In the U.S., two recesses rarely look the same. Only eight states have policies that require schools to offer recess, and researchers found there were no real guidelines in any part of the country. This despite the recommendations that children engage in at least 60 minutes of physical activity each day.

With that in mind, there’s no time like the present to reexamine the way your school looks at recess. This summary of the report’s 19 strategies should serve as a good start.

Formalize the Fun

Ever heard of a recess curriculum? One of the broad strategy recommendations of the Shape of the Nation report is to make significant leadership decisions so recess becomes a priority. This doesn’t mean recess should be rigid and regimented, but it does mean your school should have a written physical education plan so all school staff and supervisors understand why daily physical activity benefits their students’ health and focus.

Sit down with teachers, parents, and students and create a set of policies to guide recess. This can involve everything from designating indoor and outdoor play spaces to figuring out how to keep students safe if a freak snowstorm hits during recess. Your strategy should include your school’s philosophy about recess, the goals it will take to get there, and who is responsible for taking on each step.

If you’re not sure where to start, the CDC has a self-assessment tool schools can use to see where they’re doing well and the areas in which they still need improvement.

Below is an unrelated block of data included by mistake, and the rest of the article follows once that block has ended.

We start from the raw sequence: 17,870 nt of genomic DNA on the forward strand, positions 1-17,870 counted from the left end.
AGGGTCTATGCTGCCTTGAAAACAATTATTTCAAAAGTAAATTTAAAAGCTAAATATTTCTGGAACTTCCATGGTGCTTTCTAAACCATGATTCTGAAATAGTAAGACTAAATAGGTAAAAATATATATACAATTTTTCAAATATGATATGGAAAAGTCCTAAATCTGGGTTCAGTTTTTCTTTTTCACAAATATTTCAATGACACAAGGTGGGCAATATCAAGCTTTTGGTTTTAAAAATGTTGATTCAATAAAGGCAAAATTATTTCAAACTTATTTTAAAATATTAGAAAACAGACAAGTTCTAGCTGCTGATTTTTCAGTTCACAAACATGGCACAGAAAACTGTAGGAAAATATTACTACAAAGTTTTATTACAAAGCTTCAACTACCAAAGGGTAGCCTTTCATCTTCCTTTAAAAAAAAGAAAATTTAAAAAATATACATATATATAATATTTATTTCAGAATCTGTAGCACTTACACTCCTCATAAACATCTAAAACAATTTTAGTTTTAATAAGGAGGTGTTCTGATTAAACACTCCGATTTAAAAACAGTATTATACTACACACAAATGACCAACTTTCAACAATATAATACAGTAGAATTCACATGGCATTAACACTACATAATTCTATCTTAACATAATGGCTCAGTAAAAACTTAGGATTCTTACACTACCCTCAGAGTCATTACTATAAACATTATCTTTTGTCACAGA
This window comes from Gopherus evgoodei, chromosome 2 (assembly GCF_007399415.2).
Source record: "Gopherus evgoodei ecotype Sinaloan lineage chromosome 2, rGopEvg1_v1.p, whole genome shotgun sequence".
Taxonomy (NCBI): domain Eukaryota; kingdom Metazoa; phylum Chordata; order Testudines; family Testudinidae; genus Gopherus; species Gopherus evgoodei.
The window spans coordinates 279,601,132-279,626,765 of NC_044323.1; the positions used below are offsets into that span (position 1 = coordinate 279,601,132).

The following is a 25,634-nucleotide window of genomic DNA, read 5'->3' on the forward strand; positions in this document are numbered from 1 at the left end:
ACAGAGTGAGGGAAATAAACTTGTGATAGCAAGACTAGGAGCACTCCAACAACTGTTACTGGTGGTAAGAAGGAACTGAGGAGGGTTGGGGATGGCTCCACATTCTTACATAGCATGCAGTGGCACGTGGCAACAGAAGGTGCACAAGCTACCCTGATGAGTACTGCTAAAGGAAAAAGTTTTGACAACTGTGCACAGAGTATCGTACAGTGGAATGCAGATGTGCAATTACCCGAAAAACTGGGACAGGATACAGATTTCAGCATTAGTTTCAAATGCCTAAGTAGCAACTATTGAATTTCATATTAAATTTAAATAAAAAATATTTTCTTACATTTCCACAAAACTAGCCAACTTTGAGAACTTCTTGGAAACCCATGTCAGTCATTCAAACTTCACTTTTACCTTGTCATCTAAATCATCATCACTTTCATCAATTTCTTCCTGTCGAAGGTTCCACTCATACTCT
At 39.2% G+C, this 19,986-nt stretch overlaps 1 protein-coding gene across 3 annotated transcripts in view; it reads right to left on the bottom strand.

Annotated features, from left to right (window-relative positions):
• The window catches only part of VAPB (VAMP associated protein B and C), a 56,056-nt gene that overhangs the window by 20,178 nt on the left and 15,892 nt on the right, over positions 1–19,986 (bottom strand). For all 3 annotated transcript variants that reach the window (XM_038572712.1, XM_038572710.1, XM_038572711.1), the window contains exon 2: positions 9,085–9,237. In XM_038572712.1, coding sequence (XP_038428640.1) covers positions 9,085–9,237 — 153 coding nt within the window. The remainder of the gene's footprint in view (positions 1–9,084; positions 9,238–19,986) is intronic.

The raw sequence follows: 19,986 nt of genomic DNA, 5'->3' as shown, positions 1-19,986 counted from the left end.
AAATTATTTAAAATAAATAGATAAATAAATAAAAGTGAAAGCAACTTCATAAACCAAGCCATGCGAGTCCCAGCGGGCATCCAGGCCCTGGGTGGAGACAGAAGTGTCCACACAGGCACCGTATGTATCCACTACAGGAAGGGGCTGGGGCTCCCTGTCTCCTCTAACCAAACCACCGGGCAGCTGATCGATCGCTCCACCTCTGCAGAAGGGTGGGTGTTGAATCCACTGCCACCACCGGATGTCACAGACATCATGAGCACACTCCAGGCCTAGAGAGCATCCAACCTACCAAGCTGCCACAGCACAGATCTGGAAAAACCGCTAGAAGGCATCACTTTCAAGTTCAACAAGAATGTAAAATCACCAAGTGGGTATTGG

From Planning to Playground

It’s time to adapt your schoolyard or indoor recess space so students benefit from your planning.

When possible, schools should provide ample play equipment. The types of equipment will vary, based on the age categories of your school. Educators should look beyond soccer balls and jump ropes and ensure their bounty of recess gear includes equipment that is inclusive for children of all ages and abilities. Consider balls of different size, textures, and color, as well as manipulative equipment that can be used by children with gross motor delays.

In addition to equipment, the report recommends creating designated physical activity zones. For example, your schoolyard could be split into three areas: one each for sports, fitness skills, and relaxation. This schoolyard division will make recess more satisfying for students and avoid the accidents that inevitably happen when two sports collide. One of your physical activity zones should also acknowledge that exercise doesn’t just come in the form of traditional sports. Drama productions, mazes, and obstacle courses can be created by more creative staff members and will serve the same positive purpose: getting children on their feet and having fun.

Finally: safety first. The Shape of the Nation report found that just under half of American schools post safety rules and guidelines for equipment, despite almost all schools having this equipment available to students. Creating an accessible list of rules and ensuring play equipment meets safety standards is an excellent preventative measure your school should take.

Activate Your Community